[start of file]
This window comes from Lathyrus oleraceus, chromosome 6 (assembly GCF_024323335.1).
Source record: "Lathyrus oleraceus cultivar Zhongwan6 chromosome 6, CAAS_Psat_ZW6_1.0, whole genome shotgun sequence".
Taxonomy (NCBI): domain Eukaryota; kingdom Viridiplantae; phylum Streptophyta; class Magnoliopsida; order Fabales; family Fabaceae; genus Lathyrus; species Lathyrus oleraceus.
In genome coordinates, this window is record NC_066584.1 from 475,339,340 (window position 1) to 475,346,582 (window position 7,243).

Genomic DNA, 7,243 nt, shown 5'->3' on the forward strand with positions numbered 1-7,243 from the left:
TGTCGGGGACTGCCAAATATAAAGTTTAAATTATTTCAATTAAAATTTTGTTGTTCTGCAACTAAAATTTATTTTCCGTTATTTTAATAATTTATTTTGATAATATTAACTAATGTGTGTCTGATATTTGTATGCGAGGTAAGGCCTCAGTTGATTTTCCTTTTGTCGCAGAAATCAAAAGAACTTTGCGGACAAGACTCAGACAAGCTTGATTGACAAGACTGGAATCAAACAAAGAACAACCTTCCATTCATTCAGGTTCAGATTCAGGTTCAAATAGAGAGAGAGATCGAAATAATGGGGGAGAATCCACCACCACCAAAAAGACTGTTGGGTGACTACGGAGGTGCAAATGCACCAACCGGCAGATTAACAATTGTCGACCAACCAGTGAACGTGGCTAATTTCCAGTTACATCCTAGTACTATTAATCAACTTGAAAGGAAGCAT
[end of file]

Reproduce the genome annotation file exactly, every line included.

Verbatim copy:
This window comes from Lathyrus oleraceus, chromosome 6 (assembly GCF_024323335.1).
Source record: "Lathyrus oleraceus cultivar Zhongwan6 chromosome 6, CAAS_Psat_ZW6_1.0, whole genome shotgun sequence".
Taxonomy (NCBI): domain Eukaryota; kingdom Viridiplantae; phylum Streptophyta; class Magnoliopsida; order Fabales; family Fabaceae; genus Lathyrus; species Lathyrus oleraceus.
In genome coordinates, this window is record NC_066584.1 from 475,339,340 (window position 1) to 475,346,582 (window position 7,243).

Genomic DNA, 7,243 nt, shown 5'->3' on the forward strand with positions numbered 1-7,243 from the left:
TGTCGGGGACTGCCAAATATAAAGTTTAAATTATTTCAATTAAAATTTTGTTGTTCTGCAACTAAAATTTATTTTCCGTTATTTTAATAATTTATTTTGATAATATTAACTAATGTGTGTCTGATATTTGTATGCGAGGTAAGGCCTCAGTTGATTTTCCTTTTGTCGCAGAAATCAAAAGAACTTTGCGGACAAGACTCAGACAAGCTTGATTGACAAGACTGGAATCAAACAAAGAACAACCTTCCATTCATTCAGGTTCAGATTCAGGTTCAAATAGAGAGAGAGATCGAAATAATGGGGGAGAATCCACCACCACCAAAAAGACTGTTGGGTGACTACGGAGGTGCAAATGCACCAACCGGCAGATTAACAATTGTCGACCAACCAGTGAACGTGGCTAATTTCCAGTTACATCCTAGTACTATTAATCAACTTGAAAGGAAGCAT